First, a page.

A decade after being introduced to American audiences, O’Hara would share the screen with John Wayne for the first time in John Ford’s Rio Grande (1950). While the chemistry between the two was apparent in that film, it would be nothing short of palpable in The Quiet Man (1952) two years later. Whether the two were sharing cinematic smooches (The Quiet Man), slinging literal mud at each other (1963’s McLintock!) or reuniting as estranged spouses (1971’s Big Jake), it was clear O’Hara was a key ingredient in taking Duke’s work to new heights.

As the actress recalled after Duke’s passing, “Our on-screen chemistry was so magical because Duke never had to defer to me as a woman. I was strong enough to stand up to him and be his equal.” And John Wayne indeed viewed O’Hara as both his equal and friend, as the icon once praised her as “the greatest guy I ever knew.” The actress would reciprocate that notion in grand fashion: in 1979, she and a few other friends of the legend testified before Congress asking that John Wayne be bestowed the prestigious Congressional Gold Medal.

Paying it Forward

After meeting John Wayne as an aspiring actor, Sam Elliott went on to enjoy a prolific career and gain a reputation for his rugged individualism.

Much like the Western icon he so admired at the time, Sam Elliott got his start in films by working as an extra. In the same year Duke was turning in his Oscar-winning role in True Grit (1969), Elliott was appearing in another Western Classic as “card player #2” in Butch Cassidy and the Sundance Kid. The young actor had grown up a fan of the genre thanks to trips to the movie theater to see John Wayne classics such as The Searchers (1956); and soon, he would get the chance to meet the legend himself in a brief but unforgettable moment.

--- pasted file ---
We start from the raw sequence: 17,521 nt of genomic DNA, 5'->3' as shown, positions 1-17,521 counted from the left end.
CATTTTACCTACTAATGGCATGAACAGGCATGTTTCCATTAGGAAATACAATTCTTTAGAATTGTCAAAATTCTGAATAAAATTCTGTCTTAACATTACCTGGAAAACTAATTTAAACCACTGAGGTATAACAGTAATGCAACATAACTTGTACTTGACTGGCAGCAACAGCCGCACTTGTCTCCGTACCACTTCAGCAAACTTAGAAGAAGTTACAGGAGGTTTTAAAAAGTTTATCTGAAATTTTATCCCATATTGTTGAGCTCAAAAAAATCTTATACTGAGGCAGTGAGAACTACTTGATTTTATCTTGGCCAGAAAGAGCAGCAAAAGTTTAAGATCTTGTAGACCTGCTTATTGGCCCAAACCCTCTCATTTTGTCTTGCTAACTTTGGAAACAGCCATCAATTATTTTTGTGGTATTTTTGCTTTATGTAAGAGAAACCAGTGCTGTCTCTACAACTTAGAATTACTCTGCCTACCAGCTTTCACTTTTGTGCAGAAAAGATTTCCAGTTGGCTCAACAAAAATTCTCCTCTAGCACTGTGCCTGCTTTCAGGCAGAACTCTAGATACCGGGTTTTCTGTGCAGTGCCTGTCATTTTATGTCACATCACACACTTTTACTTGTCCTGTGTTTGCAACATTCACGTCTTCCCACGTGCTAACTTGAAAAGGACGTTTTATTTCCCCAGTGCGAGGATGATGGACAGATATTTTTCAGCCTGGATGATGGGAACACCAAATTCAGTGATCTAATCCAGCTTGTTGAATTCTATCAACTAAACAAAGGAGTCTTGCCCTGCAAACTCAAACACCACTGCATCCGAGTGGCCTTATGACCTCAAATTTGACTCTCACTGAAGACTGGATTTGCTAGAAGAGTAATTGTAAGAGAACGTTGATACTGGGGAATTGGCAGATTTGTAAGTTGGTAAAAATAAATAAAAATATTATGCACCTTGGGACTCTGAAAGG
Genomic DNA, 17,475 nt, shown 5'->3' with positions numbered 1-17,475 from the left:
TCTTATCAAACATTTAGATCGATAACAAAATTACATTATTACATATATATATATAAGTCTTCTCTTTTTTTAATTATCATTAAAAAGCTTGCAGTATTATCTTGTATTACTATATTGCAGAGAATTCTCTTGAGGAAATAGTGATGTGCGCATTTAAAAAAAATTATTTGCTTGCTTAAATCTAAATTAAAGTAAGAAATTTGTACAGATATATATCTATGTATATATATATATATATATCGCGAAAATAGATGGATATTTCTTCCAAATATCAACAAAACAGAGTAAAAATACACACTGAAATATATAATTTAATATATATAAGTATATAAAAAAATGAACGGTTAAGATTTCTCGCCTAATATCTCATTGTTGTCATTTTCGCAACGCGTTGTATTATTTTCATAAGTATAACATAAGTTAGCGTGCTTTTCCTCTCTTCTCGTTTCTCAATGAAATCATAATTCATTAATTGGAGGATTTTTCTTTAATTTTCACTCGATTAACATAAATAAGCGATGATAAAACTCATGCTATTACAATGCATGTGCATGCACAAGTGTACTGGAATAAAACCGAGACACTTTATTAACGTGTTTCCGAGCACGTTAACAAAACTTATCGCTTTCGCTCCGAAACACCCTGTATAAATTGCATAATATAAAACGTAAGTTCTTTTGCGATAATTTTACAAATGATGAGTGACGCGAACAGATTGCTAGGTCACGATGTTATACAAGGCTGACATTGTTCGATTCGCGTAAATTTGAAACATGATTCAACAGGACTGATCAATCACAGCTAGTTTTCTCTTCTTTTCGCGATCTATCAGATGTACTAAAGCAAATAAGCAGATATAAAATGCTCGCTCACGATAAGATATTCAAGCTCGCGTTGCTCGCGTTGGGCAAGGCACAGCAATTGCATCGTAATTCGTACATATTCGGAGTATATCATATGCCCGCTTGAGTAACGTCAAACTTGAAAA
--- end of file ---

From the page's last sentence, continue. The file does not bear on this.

As Duke was in the process of making what would be his final film, The Shootist (1976), Elliott—who was at a turning point in his career having landed a recurring role in the miniseries Once an Eagle—got the chance to meet the star. “I went and got John Wayne’s autograph. I think it was his wardrobe man, Luster Bayless, who showed me into his trailer,” the actor said in a Los Angeles Times interview. “I went in and talked with him for a few minutes. He didn’t know me from Adam, but he knew I was an aspiring actor.”

Having his craft acknowledged by one of the best to ever do it proved impactful. Elliott later went on to star in popular Westerns of his own, including The Quick and the Dead (1987) and Tombstone (1993) and he also flexed his acting muscles beyond the genre. His signature timbre got him a gig as the voice of Smokey Bear, and he eventually turned in career-defining performances in films such as The Big Lebowski (1998), We Were Soldiers (2002) and A Star is Born (2018). When Sam Elliott’s career is all said and done, he’ll likely look back on it with a sentiment similar to his enigmatic Stranger character in The Big Lebowski, thinking, “It was a pretty good story.”


Read these stories and so many more in John Wayne: The Official Collector's Edition Volume 41.